Toronto skyline

Canada Day – Canada

July 1 in Canada has a lot in common with its southern neighbor's celebration three days later. Many Canadian cities stage concerts, carnivals, parades and fireworks to celebrate the British Empire's 1867 recognition of the Dominion of Canada. Canada Day festivities in the capital city of Ottawa are the most robust, as the city center shuts down for the day for an acrobatic air show by the Snowbirds (the Royal Canadian Air Force's version of the Blue Angels), 10 hours of free concerts, a big fireworks show and a speech by Prime Minister Justin Trudeau. Even the color scheme is similar: red and white, but skip the blue.

Independence Day – USA

July 4 was the date in 1776 when colonists declared their independence from England—and Americans have been commemorating it since 1785 in Bristol, Rhode Island. That's the site of the oldest and longest celebration—three weeks of events that climax with a big parade and fireworks over Bristol Harbor. America's most-watched pyrotechnic spectacle is the Macy's 4th of July Fireworks Show, best viewed from Manhattan's Lower East Side (or on NBC). The Fourth is also celebrated with a massive fireworks display in Washington, D.C., where crowds pack the National Mall to see them illuminate the monuments, and in Chicago where they're admired from Navy Pier as they dazzle over Lake Michigan.

Aerial view of Paris

Bastille Day – France

July 14 is the day when the 1789 “Storming of the Bastille" is celebrated. The rebellious act to free seven political prisoners was the flashpoint for the French Revolution, which ended the monarchy of Louis XVI. Celebrations in Paris conclude with fireworks that gush dramatically from the Eiffel Tower, best viewed from the adjacent Parc du Champ-de-Mars or from one of the nearby bridges over the Seine. A morning military parade on Champs-Elysees is also a Bastille Day tradition. Fireworks and other celebrations are enjoyed in many other French cities, too, including a big pyrotechnic show in Marseilles over the Mediterranean Sea.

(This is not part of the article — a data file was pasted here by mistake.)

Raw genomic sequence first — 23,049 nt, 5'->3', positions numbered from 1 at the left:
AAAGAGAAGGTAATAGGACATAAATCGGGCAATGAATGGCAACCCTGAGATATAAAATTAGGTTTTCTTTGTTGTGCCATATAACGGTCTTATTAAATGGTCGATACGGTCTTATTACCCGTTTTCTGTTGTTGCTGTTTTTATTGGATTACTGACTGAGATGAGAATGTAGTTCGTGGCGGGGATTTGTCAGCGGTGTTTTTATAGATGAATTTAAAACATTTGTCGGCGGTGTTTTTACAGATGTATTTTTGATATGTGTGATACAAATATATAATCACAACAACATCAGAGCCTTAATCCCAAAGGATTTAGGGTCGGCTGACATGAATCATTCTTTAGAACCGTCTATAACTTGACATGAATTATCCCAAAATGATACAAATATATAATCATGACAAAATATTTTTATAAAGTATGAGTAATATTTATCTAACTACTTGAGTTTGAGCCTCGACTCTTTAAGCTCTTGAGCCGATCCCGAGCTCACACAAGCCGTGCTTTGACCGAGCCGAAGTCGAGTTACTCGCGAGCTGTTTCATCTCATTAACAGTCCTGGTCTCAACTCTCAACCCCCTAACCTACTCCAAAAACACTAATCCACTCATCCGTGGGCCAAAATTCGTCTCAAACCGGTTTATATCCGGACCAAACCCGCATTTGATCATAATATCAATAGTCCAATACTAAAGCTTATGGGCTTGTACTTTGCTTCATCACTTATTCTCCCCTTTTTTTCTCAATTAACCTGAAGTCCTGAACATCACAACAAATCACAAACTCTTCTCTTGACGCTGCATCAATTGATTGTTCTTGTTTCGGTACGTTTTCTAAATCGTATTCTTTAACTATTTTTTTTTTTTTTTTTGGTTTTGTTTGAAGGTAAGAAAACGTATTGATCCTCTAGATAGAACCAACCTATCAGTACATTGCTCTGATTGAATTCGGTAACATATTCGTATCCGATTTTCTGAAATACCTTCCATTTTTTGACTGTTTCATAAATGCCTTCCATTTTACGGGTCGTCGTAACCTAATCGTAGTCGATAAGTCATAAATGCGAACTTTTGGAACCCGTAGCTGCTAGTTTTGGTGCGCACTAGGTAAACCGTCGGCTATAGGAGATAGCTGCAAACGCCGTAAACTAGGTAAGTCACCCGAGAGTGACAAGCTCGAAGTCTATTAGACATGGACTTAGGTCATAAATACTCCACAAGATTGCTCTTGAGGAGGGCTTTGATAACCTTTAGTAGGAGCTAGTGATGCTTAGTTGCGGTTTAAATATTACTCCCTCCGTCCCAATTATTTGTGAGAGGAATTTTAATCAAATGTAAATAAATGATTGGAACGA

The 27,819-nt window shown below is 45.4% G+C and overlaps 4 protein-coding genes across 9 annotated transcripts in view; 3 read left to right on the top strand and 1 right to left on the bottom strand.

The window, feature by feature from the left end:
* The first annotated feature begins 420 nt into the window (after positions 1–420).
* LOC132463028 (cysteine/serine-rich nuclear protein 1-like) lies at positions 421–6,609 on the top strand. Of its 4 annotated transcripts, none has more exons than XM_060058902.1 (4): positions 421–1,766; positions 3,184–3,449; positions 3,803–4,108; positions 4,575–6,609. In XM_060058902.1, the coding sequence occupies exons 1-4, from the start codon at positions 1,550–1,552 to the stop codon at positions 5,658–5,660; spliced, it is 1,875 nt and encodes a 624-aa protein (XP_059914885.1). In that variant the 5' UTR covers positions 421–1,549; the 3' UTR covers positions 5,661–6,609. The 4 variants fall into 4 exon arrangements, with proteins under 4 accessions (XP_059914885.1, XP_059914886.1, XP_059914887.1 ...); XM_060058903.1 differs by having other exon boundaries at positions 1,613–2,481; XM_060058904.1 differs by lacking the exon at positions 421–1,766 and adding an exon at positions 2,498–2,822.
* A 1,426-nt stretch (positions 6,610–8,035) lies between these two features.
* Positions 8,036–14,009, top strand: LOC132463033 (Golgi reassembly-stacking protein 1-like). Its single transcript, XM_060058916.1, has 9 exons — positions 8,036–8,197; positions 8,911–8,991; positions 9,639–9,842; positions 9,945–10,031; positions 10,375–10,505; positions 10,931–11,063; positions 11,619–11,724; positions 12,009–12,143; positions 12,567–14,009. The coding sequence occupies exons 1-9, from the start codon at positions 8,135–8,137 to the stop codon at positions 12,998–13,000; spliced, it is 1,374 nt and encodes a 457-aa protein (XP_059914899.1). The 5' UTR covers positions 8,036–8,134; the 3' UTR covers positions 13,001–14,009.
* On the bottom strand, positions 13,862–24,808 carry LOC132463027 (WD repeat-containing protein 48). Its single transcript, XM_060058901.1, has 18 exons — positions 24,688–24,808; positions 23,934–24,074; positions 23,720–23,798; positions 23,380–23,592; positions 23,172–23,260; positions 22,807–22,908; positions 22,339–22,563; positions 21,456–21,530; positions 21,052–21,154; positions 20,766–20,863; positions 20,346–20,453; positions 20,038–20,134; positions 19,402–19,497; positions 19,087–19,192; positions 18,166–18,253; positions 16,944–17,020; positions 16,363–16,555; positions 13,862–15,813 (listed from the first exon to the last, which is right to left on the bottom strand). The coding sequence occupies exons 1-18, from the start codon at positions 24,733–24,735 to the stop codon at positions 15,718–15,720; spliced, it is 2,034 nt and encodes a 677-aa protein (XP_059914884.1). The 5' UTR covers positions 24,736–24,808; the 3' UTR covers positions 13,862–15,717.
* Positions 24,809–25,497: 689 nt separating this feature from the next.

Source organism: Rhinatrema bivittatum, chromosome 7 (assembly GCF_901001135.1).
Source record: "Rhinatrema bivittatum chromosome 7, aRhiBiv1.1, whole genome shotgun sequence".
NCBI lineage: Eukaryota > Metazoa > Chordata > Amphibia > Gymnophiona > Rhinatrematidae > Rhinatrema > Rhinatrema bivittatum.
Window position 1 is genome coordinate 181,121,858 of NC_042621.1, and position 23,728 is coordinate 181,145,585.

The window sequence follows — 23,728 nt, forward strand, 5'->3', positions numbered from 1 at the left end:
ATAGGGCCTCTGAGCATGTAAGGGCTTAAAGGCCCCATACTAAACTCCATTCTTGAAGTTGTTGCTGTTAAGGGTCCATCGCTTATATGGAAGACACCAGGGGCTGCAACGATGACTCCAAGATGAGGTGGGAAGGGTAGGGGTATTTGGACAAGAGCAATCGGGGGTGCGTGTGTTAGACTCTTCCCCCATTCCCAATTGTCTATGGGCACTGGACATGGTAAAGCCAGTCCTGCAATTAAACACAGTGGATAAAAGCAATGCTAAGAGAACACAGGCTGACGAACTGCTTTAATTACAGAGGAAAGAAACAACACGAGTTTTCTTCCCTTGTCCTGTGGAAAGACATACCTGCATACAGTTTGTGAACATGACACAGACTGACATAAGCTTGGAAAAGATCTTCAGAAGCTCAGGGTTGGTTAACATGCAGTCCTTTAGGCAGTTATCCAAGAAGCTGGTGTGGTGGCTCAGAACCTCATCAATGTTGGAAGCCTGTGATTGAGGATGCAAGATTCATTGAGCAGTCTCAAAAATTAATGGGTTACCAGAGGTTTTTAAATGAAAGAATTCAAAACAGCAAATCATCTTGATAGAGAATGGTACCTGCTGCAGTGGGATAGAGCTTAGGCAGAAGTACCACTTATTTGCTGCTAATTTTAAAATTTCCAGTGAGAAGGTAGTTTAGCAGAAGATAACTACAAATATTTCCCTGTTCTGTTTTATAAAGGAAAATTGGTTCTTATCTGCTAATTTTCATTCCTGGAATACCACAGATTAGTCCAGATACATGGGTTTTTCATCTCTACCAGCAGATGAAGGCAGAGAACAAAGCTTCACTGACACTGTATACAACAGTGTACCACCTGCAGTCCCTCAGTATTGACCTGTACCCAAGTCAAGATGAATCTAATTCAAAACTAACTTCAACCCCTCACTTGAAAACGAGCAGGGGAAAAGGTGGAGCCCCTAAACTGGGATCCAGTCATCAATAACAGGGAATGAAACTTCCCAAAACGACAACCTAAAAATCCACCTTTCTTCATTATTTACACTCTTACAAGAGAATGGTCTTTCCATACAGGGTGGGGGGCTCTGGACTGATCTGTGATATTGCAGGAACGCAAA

National Day – Switzerland

August 1 was the date in 1291 that the Swiss Federal Charter was signed, uniting the three original cantons (states) of the Swiss Confederation that would become modern-day Switzerland. The Swiss only began observing the occasion on the 600th anniversary in 1891, but it's become a big deal. Parades, carnivals, traditional folk music performances and fireworks enliven many Swiss cities and towns on National Day, as do special brunches in many restaurants, public bonfires and the ringing of every church bell from 8:00 to 8:15 p.m. Festivities in Zurich are the biggest, although celebrations in Geneva, Bern, Lausanne and Basel are also exuberant.

Fine Arts Palace - Mexico City, Mexico

Independence Day – Mexico

September 16 is Mexico's Independence Day—not May 5, the date of a heroic battle and the excuse for so many Cinco de Mayo celebrations in the U.S. It was on September 16, 1810, when the rebellion that eventually toppled the Spanish colonial rulers began. The holiday is observed most heartily in Mexico City, where the biggest celebration, following a speech by President Enrique Peña Nieto, takes place in the massive Zócalo Square. But there are also celebrations in every part of the city and in every city in Mexico, typically featuring a parade, street parties and fireworks.